Video Can Learn From Audio

If you count playing in a '60s rock and roll band, I've been in the pro audio business for 40 years as of this summer. Actually, I've tried to escape a couple of times and failed. Audio always seems to drag me back. With this kind of history, I surprised myself recently by taking up pro video, at least in a small way. I've even designed a couple of video projection systems. No, it's not another attempt to escape from the audio world. I've given that up. Instead, I'm simply doing my best to catch up with our customers, most of whom have been operating (and buying) audio plus video installations for some time.

You may interpret this discussion so far as a sort of disclaimer. I'm about to discuss video engineering as if I knew something about it. I don't, or at least not very much. But, some of what I've learned about video surprised me, so I'm going to take the risk of writing about it and even making a suggestion or two.

Video Is Less Advanced Than I Had Believed
Video is a newer discipline, unburdened by audio's 70 or 80 years of history, and has a growing consumer market to support its research. With a few exceptions like satellite radio, consumer audio seems to be in decline. Video is moving towards high definition. Audio is moving towards iPods. You can understand why I assumed that video engineering was more advanced than audio.

However, I've found that pro video has at least as many incompatible and legacy formats, connections, and wiring schemes as pro audio. Some of them, like NTSC video, are arguably as old and tired as anything in pro audio. Because they won't go away, video engineers have invented special circuits to convert among all of these video formats. There are "upscalers" to convert composite video to component video and "down scalers" to convert in the other direction.

This reminds me of the old days of pro audio where we would put a matching transformer, terminating resistor and passive volume control between the output of a mixer and the input of a graphic equalizer. Why? Just to make sure the two would work together. I'm glad that's over in audio. I don't see any end to this kind of thing, however, in video.

Video Engineering Is Often 'Rule Of Thumb'
I was surprised to learn that video projection systems are often designed without actually measuring the room lighting conditions. For an audio engineer, that would be like designing a voice-paging system without measuring the ambient noise. Will the projected image be bright enough to satisfy the customer? Or, will the projector be brighter (and more expensive) than necessary? If you don't measure the ambient lighting conditions, you're depending completely on engineering judgment.

Yet, of the several designers I talked to, only one carries a light meter. That was consultant Lonnie Theer in Omaha. So, if a professional consultant carries a light meter, I figure I ought to get one. If you're designing projection systems, maybe you should get one, too. I found simple, digital light meters on the internet for $50 to $100.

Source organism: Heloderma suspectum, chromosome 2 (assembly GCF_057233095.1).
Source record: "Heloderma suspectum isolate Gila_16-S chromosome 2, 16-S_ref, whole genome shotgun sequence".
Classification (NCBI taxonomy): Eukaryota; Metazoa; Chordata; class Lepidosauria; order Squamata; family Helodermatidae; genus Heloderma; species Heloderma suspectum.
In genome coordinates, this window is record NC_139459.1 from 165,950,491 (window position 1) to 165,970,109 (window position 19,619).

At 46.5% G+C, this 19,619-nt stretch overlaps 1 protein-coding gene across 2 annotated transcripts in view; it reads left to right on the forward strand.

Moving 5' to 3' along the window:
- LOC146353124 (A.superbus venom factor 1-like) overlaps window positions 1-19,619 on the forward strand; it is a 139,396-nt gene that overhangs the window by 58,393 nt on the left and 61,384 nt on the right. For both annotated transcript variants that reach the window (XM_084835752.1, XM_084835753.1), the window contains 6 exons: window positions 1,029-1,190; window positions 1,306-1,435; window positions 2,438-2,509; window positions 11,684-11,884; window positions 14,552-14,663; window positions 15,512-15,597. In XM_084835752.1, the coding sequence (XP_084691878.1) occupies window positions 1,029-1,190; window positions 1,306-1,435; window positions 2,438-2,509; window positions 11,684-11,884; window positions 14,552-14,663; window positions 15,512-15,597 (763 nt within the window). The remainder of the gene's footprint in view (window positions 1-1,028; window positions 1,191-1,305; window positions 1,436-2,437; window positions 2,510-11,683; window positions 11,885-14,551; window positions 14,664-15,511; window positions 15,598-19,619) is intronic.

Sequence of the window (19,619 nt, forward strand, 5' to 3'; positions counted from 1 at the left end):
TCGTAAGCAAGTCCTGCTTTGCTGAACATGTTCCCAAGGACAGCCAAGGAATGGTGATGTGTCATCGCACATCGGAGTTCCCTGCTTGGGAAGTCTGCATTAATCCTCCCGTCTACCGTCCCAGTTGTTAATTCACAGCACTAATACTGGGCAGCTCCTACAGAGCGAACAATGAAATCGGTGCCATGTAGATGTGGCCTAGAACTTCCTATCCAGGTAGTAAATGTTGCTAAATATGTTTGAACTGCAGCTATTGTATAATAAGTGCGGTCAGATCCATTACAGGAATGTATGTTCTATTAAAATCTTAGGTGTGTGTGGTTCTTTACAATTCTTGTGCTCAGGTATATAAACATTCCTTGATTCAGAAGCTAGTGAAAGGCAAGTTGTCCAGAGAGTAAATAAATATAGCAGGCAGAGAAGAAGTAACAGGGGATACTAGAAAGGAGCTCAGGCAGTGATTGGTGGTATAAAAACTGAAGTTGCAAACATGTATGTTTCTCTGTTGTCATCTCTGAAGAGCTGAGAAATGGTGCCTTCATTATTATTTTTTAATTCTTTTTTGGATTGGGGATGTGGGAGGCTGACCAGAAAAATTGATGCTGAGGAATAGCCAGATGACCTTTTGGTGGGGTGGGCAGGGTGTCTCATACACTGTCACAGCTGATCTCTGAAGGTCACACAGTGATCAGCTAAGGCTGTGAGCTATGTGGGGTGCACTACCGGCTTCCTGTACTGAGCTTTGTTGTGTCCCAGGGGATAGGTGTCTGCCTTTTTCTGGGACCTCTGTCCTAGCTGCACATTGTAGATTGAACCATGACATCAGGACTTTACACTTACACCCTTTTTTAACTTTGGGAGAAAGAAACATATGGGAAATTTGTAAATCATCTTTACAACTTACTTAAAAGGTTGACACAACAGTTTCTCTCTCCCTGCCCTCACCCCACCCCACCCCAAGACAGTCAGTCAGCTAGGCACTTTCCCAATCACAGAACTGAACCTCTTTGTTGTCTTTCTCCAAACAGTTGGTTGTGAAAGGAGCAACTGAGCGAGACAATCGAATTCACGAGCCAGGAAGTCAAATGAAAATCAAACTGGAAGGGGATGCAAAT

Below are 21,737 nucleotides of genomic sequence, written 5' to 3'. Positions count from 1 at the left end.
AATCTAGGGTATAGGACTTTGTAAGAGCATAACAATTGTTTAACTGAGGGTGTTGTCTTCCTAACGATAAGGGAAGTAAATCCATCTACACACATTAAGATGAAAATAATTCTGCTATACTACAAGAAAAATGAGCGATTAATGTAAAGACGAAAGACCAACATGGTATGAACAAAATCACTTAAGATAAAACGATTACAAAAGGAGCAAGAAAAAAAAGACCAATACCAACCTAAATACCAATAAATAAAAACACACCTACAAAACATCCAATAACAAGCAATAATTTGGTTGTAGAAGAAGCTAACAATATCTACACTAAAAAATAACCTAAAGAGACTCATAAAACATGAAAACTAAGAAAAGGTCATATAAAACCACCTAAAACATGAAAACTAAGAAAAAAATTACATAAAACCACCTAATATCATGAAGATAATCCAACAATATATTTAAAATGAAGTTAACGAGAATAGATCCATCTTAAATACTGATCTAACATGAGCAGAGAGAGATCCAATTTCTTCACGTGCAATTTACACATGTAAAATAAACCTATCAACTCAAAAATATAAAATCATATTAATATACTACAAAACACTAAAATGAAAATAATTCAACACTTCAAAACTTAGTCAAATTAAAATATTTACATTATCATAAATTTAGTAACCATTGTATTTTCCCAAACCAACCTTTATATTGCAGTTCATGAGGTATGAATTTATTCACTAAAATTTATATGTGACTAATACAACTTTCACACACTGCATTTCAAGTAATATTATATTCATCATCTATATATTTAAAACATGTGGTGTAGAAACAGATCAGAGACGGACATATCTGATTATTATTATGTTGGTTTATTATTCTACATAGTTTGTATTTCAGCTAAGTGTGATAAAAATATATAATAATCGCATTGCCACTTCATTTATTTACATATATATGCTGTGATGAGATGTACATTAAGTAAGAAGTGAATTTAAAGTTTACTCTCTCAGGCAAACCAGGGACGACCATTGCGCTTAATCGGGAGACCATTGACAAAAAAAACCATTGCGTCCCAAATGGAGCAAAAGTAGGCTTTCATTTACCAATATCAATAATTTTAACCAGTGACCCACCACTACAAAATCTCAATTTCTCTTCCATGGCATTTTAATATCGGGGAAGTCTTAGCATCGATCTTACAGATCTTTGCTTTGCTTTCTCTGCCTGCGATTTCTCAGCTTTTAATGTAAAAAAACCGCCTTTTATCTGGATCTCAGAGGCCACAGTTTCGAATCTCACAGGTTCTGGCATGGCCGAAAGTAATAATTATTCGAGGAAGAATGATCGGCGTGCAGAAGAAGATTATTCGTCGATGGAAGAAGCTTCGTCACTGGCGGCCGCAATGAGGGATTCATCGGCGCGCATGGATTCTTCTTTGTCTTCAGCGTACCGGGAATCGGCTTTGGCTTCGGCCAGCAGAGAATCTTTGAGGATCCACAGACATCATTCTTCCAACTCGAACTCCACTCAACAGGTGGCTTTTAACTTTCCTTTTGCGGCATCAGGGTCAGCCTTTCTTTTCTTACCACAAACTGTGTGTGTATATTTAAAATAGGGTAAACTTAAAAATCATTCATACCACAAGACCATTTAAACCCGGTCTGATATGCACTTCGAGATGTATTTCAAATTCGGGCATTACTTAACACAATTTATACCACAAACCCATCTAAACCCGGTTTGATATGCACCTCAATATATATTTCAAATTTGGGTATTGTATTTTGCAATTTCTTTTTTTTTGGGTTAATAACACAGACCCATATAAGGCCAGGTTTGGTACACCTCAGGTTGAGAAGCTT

Video 'Room Combining' Is Not Easy
A hotel customer recently asked me to propose new projectors for the hotel's ballroom. Like many such spaces, this one can be subdivided, and my customer wanted a projector and screen for each half. That way, when the hotel hosts two simultaneous meetings, each would have its own projector and screen.

But, what about a single large meeting that uses the entire ballroom? The typical solution is to install a larger, third projector and screen to serve the combined space. But my customer, who wanted to save money, had a better idea. For the combined space system he asked, "Why not just display the same source through both of the smaller projectors?"

"Good idea," I replied. Then, I started researching how to accomplish this in a cost-effective and easy-to-use way. What a hassle! You're back to the problem of multiple video formats (computer VGA, composite, and even S-Video). Add the problem of transmitting these over distance. Now, figure out a way to switch and control them and make it easy enough that the garden club and PTA can figure out which button to push.

You can do all of this with a video matrix switcher and touchpanel control system, but the cost of these items will easily exceed the cost of the projectors and screens. What we need is something akin to the standard audio room combining products. I realize that a video room combining system would be more complex (and more expensive) than audio, but I think this is a product that would sell.

Video's Path To The Future Will Be Bumpy
Audio is rapidly moving towards digital, but we may have an easier transition than video. We don't have to worry about the Blu-ray versus HD-DVD wars. We'll be glad to record multichannel, high-definition audio on either one. It looks like 1080p will be the ultimate high-definition video standard but wait a minute, isn't that an analog specification? Will 16:9 be the final video aspect ratio? What do we do with all of that left-to-right real estate in a church when all we need is "image mag" for the preacher? And, finally, if DRM (digital rights management) is a hassle for audio, I have to believe it will be a serious problem for video engineers.

Video Needs A 'Boot Camp' School
Yes, there are plenty of good video classes from InfoComm and NSCA, but I'd love to attend the video equivalent of Syn-Aud-Con (Pat and Brenda, are you listening?). I can't study a subject like video engineering without understanding basics like the difference between luminence and illumence and the right way to apply measuring units like foot candles and foot lamberts.

Finally, here's a piece of advice for any audio systems engineer who is still dragging his feet. Video systems integrators won't be out of a job anytime soon. Maybe you should join them.